Review of Slaves, Women & Homosexuals -- By: Thomas R. Schreiner

Journal: Journal for Biblical Manhood and Womanhood
Volume: JBMW 07:1 (Spring 2002)
Article: Review of Slaves, Women & Homosexuals
Author: Thomas R. Schreiner


Review of Slaves, Women & Homosexuals1

Thomas R. Schreiner

Professor of New Testament,
The Southern Baptist Theological Seminary
Louisville, Kentucky

Slaves, Women & Homosexuals: Exploring the Hermeneutics of Cultural Analysis. By William J. Webb. Downers Grove: InterVarsity, 2001. 301 pp. n.p.

Introduction

Sometimes I wonder if egalitarians hope to triumph in the debate on the role of women by publishing book after book on the subject. Each work propounds a new thesis which explains why the traditional interpretation is flawed. Complementarians could easily give in from sheer exhaustation, thinking that so many books written by such a diversity of different authors could scarcely be wrong. Further, it is difficult to keep writing books promoting the complementarian view. Our view of the biblical text has not changed dramatically in the last twenty five years. Should we continue to write books that essentially promote traditional interpretations? Is the goal of publishing to write what is true or what is new? One of the dangers of evangelical publishing is the desire to say something novel. Our evangelical publishing houses could end up like those in Athens so long ago: “Now all the Athenians and the strangers visiting there used to spend their time in nothing other than telling or hearing something new” (Acts 17:21, NASB).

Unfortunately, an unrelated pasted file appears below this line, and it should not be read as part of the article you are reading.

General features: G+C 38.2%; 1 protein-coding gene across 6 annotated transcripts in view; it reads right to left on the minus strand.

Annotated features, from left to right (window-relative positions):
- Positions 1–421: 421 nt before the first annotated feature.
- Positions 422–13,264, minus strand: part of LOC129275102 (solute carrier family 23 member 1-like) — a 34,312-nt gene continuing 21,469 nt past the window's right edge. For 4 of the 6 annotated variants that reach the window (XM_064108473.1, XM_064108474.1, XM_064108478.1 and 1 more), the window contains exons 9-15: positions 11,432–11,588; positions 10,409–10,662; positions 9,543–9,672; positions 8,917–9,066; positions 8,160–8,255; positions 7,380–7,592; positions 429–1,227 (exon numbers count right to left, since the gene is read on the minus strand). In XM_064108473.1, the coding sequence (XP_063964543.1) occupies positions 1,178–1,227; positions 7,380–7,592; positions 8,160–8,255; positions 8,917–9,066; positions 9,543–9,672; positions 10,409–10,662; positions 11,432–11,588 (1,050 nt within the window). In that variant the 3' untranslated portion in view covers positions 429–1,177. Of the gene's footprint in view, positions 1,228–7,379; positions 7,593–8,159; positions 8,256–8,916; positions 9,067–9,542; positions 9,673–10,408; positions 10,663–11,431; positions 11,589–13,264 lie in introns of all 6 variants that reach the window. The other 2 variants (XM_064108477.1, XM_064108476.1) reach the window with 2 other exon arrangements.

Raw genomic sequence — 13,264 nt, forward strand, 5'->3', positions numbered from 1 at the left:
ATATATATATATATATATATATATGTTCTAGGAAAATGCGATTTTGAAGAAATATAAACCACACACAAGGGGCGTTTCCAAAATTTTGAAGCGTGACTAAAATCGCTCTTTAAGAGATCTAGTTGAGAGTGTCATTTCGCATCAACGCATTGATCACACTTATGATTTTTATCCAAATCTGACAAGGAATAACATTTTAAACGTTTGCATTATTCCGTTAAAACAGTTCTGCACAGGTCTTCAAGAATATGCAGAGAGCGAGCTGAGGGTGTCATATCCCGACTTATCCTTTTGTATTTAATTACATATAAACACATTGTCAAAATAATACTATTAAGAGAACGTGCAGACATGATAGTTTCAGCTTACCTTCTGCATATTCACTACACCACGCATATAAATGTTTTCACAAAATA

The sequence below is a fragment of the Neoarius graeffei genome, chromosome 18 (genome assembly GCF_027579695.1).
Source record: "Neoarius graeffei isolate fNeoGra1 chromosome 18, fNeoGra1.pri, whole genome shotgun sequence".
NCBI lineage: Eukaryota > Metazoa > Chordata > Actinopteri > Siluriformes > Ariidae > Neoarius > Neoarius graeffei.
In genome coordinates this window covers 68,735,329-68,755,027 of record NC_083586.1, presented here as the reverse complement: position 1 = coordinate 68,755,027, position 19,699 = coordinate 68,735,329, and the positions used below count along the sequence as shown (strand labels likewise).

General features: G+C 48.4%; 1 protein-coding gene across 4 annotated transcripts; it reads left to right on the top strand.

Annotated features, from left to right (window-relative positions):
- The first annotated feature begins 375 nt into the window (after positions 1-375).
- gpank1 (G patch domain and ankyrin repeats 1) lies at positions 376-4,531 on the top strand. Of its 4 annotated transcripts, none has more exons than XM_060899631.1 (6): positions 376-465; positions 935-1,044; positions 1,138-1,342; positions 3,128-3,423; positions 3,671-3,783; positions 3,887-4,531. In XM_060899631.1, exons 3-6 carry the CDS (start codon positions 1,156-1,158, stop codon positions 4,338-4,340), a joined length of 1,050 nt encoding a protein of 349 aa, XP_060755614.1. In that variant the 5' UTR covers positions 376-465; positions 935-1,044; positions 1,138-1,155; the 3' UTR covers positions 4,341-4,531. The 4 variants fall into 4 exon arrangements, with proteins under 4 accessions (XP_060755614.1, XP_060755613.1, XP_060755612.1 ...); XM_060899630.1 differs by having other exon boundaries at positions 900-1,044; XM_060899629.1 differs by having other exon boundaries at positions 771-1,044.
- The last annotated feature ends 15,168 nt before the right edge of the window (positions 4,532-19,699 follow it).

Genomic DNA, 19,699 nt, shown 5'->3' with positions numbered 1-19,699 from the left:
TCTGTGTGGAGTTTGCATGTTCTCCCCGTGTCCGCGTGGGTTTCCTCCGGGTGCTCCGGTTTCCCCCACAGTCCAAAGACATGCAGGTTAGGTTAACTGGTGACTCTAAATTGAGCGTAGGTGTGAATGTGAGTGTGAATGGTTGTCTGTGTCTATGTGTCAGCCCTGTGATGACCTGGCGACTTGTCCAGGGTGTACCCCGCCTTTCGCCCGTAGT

Nevertheless, we should be willing to consider new interpretations. As complementarians we do not want to become unthinking and hardened conservatives. Perhaps we have misread the Scriptures for many years. Still, some of the books promoting egalitarian interpretations are “fantastic” in the original sense of the word. One thinks here of the work of the Kroegers on 1 Timothy 2. Their interpretations were certainly new, but they lacked credibility and were frankly a scholarly embarrasment. William Webb’s work, fortunately, is of a much higher quality than the work of the Kroegers. He investigates the whole matter of the role of women hermeneutically, suggesting a method by which we can determine whether a command or practice in the Scriptures is normative today. Indeed, it appears that Darrell Bock of Dallas Seminary agrees with Webb, for he says that he “successfully walks the reader through these hermeneutical mazes” (9). The word “successfully” implies that Bock thinks that Webb’s analysis is convincing. Since Webb’s book is a significant argument supporting egalitarianism and is a serious work of scholarship, I will devote the first half of my review to describing his position. My goal in the first part is mainly t...

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